The importance of supporting Women in STEM

STEM, Data, The importance of supporting Women in STEM

Sara Daqiq is a Developer at Okta, a world leader in access management platforms. In this article, Sara addresses the importance of supporting and empowering women in STEM, as well as overcoming data bias through diversity


In the UK, only 15 per cent of engineering graduates are female. This is not because women are inherently less interested in STEM or less able, but because they have traditionally not been given the same opportunities in STEM subjects and careers due to entry barriers. Alongside this, the stereotypical image of male dominance in the sector has negatively affected attitudes towards women in STEM. This has contributed to the lack of female candidates for businesses to recruit, inherently creating a male-centric industry.

It is paramount for the government, businesses, institutions and schools to implement and drive change from the ground-up and for them to encourage more women to enter the sector from an early age. One of the most effective ways to achieve this is by helping foster female talent within STEM, particularly through non-profit initiatives globally, nationally and locally, and continued active engagement. 

Fighting bias through equality

Bringing more women into the sector is not just the right thing to do, it’s the smart thing to do. In particular, as technologies such as AI and ML begin to take off, the importance and capacity of data and its frameworks is growing, and women are key in its development. Data has always been considered an end product, which highlights business and customer insights. Now, data is being fed within technologies from the very start of its development, responsible for informing our systems and making decisions. This is where potential data bias can evolve.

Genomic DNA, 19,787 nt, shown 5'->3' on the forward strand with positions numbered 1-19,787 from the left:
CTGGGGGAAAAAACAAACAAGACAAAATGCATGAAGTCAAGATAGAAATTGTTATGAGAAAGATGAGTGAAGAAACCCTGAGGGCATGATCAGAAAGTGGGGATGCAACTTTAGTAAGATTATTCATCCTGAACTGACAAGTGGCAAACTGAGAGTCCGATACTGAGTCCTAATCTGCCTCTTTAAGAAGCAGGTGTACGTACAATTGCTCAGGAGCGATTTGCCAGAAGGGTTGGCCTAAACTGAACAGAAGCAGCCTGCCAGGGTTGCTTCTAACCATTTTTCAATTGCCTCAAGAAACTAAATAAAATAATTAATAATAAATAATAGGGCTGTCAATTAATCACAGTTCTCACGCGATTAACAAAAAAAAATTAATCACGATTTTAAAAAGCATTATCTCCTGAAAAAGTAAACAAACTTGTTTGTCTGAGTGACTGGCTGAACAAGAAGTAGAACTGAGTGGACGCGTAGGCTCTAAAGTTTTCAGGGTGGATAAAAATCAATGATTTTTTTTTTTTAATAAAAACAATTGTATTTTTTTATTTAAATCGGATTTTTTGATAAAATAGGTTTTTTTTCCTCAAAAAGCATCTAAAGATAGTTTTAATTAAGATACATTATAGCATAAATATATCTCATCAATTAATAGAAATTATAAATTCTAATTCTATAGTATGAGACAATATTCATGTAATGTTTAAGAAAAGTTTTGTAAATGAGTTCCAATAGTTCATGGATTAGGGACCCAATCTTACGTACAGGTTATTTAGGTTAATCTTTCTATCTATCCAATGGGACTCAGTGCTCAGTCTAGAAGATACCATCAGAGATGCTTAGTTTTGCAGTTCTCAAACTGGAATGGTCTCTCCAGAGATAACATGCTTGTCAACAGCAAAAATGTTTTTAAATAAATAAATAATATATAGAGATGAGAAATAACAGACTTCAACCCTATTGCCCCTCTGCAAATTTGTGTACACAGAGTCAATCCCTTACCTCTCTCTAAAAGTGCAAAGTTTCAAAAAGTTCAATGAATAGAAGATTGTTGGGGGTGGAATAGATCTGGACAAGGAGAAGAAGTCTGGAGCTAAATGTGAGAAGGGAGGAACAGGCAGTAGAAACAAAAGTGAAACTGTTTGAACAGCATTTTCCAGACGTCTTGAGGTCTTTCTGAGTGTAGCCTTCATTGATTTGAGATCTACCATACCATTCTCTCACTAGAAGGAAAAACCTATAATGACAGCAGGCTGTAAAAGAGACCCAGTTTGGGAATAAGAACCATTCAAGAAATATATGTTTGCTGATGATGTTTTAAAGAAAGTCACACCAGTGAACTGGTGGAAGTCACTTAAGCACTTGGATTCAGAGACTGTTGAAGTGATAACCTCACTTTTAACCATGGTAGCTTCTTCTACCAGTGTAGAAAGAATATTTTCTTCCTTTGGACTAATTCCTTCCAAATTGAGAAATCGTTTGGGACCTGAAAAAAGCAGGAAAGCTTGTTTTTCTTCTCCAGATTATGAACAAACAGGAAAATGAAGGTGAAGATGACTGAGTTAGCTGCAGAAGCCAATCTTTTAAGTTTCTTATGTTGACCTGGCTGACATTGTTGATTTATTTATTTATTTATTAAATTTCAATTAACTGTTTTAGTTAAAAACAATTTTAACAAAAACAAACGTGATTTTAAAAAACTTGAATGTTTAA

Several research centres, such as the AI Now Institute, have reported that voice and speech recognition systems performed worse for women. Most recently, YouGov found that close to two-thirds of women say voice assistants such as Siri and Alexa have difficulties responding to their commands because they are built predominantly by men, and therefore are built to better recognize the male voice.

In addition, a recent HR recruitment tool taught itself to downgrade female candidates because men have historically held technological jobs and, following the patterns it saw, viewed males as more suitable. As a result, Amazon had to shut down a number of AI-driven programmes. Facial recognition systems have also been more error-bound with female faces and in fact, find them it harder to identify than faces from minorities. Photos used to train computer systems include more white males than from any other demographic.

“A balanced developer-base will be key to developing robust, neutral frameworks and anticipating future challenges, helping to create successful end-products which work equally well for both men and women.”

Sara Daqiq


Exposure is the first and most important step

Exposure to STEM is made more likely through private education or being closely located to major tech hubs such as Silicon Valley or Silicon Roundabout. Finding opportunities within STEM can otherwise be difficult during early education. There are even greater challenges in developing or war-torn countries like Afghanistan, where there are limited opportunities for STEM graduates.

There should be more community-led programs, such as the computer programming insights course in my hometown, Kabul, which piqued my interest and ignited my passion for technology. Alongside my teammates, I went on to create Afghan Girls Built, a programme developed to help US students give back to students from Kabul in technology-related fields when they visited the US in Summer, by encouraging them to teach classes on their favourite subjects.